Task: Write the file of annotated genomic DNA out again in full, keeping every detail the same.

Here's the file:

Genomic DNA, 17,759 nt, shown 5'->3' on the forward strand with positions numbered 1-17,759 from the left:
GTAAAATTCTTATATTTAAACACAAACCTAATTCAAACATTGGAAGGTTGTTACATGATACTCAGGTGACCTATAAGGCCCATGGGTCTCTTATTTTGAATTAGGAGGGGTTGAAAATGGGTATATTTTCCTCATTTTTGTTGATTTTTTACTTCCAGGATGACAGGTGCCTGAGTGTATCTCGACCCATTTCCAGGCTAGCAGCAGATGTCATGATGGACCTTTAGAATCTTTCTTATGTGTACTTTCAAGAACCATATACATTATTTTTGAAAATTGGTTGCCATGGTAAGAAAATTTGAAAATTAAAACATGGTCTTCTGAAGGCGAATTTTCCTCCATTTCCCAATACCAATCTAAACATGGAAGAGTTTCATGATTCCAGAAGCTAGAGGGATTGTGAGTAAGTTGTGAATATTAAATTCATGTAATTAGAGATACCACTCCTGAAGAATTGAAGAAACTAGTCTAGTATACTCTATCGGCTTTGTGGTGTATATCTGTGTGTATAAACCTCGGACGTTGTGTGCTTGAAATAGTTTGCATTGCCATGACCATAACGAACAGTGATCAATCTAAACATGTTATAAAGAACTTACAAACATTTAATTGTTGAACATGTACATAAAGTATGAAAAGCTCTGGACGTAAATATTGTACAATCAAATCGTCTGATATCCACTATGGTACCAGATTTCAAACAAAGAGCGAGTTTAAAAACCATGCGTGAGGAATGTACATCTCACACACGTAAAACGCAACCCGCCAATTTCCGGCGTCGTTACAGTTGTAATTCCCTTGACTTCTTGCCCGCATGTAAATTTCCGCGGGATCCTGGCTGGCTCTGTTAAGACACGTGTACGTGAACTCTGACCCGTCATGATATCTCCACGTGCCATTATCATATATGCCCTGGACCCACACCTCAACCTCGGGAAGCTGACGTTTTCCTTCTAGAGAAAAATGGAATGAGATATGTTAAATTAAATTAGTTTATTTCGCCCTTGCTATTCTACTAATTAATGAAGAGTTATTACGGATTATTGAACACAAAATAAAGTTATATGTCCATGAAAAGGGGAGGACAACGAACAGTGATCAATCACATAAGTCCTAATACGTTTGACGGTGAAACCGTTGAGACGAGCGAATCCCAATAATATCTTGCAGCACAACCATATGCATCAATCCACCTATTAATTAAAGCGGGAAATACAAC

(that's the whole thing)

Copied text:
Genomic DNA, 17,759 nt, shown 5'->3' on the forward strand with positions numbered 1-17,759 from the left:
GTAAAATTCTTATATTTAAACACAAACCTAATTCAAACATTGGAAGGTTGTTACATGATACTCAGGTGACCTATAAGGCCCATGGGTCTCTTATTTTGAATTAGGAGGGGTTGAAAATGGGTATATTTTCCTCATTTTTGTTGATTTTTTACTTCCAGGATGACAGGTGCCTGAGTGTATCTCGACCCATTTCCAGGCTAGCAGCAGATGTCATGATGGACCTTTAGAATCTTTCTTATGTGTACTTTCAAGAACCATATACATTATTTTTGAAAATTGGTTGCCATGGTAAGAAAATTTGAAAATTAAAACATGGTCTTCTGAAGGCGAATTTTCCTCCATTTCCCAATACCAATCTAAACATGGAAGAGTTTCATGATTCCAGAAGCTAGAGGGATTGTGAGTAAGTTGTGAATATTAAATTCATGTAATTAGAGATACCACTCCTGAAGAATTGAAGAAACTAGTCTAGTATACTCTATCGGCTTTGTGGTGTATATCTGTGTGTATAAACCTCGGACGTTGTGTGCTTGAAATAGTTTGCATTGCCATGACCATAACGAACAGTGATCAATCTAAACATGTTATAAAGAACTTACAAACATTTAATTGTTGAACATGTACATAAAGTATGAAAAGCTCTGGACGTAAATATTGTACAATCAAATCGTCTGATATCCACTATGGTACCAGATTTCAAACAAAGAGCGAGTTTAAAAACCATGCGTGAGGAATGTACATCTCACACACGTAAAACGCAACCCGCCAATTTCCGGCGTCGTTACAGTTGTAATTCCCTTGACTTCTTGCCCGCATGTAAATTTCCGCGGGATCCTGGCTGGCTCTGTTAAGACACGTGTACGTGAACTCTGACCCGTCATGATATCTCCACGTGCCATTATCATATATGCCCTGGACCCACACCTCAACCTCGGGAAGCTGACGTTTTCCTTCTAGAGAAAAATGGAATGAGATATGTTAAATTAAATTAGTTTATTTCGCCCTTGCTATTCTACTAATTAATGAAGAGTTATTACGGATTATTGAACACAAAATAAAGTTATATGTCCATGAAAAGGGGAGGACAACGAACAGTGATCAATCACATAAGTCCTAATACGTTTGACGGTGAAACCGTTGAGACGAGCGAATCCCAATAATATCTTGCAGCACAACCATATGCATCAATCCACCTATTAATTAAAGCGGGAAATACAAC